I am trying to figure out why an hmac in openssl is not giving me the same result as an hmac in java.

in open ssl

echo -n "Hello" | openssl dgst -sha256 -hmac 04d6b077d60e323711b37813b3a68a71

Output: cc598d8840fe409d5fcc1c1c856f9e8c311d1c458850615555857b023f1cd94c

In java

String key = "04d6b077d60e323711b37813b3a68a71"
SecretKeySpec key2 = new SecretKeySpec(Hex.decode(key), "RAW");
String data = "Hello";
Mac hmac = Mac.getInstance("Hmac-SHA256", BouncyCastleProvider.PROVIDER_NAME);
byte[] bytes = hmac.doFinal(data.getBytes());

Output: 877f9c8eb44c20987e3978928fbfcea0f1cf99c88f9db904596921b7ecf0613b

I am at a loss why these are different.

  • FWIW I got the cc59... value (same as OpenSSL) using the Python code hmac.new('04d6b077d60e323711b37813b3a68a71', 'Hello', hashlib.sha256).hexdigest(), so I suspect your Java code is somehow erroneous. – Adam Rosenfield Jul 3 '14 at 2:18
  • Your key is 32 characters, which is 16 bytes after the hex decoding in Java. I believe the key is too small for the SHA256 HMAC. You might just try key.getBytes() in Java. – jww Jul 3 '14 at 3:01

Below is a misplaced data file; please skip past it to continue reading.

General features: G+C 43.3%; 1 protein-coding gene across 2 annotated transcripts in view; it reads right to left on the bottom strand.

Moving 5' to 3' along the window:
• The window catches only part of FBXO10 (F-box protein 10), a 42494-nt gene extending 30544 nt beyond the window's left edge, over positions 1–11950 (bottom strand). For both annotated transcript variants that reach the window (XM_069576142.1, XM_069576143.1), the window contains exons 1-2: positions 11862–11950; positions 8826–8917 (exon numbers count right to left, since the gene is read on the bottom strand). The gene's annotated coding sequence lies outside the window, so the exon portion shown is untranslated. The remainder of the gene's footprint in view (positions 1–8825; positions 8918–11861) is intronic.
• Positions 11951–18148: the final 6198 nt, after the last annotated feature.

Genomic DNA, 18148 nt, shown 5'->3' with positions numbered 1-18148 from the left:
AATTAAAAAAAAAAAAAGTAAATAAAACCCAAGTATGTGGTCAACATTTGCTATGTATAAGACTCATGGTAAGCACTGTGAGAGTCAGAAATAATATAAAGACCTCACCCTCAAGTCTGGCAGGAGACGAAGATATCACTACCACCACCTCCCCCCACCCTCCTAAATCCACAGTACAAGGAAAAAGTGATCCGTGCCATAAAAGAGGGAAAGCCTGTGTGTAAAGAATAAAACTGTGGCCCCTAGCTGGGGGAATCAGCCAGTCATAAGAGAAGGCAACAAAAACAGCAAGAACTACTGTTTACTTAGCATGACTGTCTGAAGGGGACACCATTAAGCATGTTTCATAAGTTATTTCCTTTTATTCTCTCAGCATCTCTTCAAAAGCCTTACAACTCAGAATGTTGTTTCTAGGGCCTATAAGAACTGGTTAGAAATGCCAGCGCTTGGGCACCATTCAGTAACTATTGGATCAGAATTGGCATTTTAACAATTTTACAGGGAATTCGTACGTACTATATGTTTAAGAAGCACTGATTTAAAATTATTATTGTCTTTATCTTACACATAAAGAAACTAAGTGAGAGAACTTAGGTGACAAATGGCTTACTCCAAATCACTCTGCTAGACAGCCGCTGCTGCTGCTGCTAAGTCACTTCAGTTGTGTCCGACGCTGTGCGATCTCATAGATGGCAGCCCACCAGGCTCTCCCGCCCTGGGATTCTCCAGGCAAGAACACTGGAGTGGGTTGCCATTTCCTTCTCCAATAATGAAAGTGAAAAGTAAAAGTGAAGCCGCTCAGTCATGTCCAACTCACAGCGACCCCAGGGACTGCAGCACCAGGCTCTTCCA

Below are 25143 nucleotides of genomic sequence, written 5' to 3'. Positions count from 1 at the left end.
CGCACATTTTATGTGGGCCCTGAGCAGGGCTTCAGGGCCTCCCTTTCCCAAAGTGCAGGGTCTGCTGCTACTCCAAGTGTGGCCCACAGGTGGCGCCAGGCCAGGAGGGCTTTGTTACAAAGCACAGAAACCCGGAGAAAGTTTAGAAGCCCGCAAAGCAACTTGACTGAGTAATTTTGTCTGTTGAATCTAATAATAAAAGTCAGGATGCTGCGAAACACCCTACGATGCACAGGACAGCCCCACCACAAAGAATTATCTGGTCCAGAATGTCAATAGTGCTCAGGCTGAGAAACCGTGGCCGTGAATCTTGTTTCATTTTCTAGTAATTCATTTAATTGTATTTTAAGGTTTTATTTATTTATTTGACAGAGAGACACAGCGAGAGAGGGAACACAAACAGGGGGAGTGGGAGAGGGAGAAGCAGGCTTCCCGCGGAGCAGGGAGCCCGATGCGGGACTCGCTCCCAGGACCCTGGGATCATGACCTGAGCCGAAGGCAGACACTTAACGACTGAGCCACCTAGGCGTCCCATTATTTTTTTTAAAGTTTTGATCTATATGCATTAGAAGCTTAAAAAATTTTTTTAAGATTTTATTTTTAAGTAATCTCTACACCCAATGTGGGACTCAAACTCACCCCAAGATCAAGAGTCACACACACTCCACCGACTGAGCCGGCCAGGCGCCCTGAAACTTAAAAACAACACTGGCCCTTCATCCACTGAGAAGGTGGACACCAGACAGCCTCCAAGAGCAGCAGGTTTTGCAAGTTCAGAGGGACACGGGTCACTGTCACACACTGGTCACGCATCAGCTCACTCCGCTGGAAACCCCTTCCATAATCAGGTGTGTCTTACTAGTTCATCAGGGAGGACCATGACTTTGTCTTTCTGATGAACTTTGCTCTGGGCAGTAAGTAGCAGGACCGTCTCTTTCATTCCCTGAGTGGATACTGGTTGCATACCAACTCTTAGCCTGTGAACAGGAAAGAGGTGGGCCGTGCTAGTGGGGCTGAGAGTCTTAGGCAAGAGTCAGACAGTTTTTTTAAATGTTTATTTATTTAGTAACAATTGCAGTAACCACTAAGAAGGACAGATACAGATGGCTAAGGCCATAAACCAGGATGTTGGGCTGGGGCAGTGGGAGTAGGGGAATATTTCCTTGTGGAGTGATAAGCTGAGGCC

• Oleg nailed it—my Python test also treated the key as a series of ASCII characters. Using '\x04\xd6...' instead of 04d6... gave the 877f... result that Java gave. – Adam Rosenfield Jul 3 '14 at 22:37

OpenSSL treats -hmac key option as if the key is just an array of bytes represented as corresponding ASCII characters. The key is thus limited to contain only printable characters.

You can get the same results in Java as in OpenSSL by using

SecretKeySpec key2 = new SecretKeySpec( key.getBytes("ASCII"), "RAW" );

Alternatively you can use openssl dgst -sha256 -mac HMAC -macopt hexkey:string where string will be treated as a HEX encoded key.

  • 1
    I ended up figuring out that the -hmac key was just treating the key as a string, and taking the bytes of that. The version of openssl (0.9.8e) i use doesn't seem to recognize openssl dgst -sha256 -mac HMAC -macopt as a command – MJ Harkins Jul 3 '14 at 19:40

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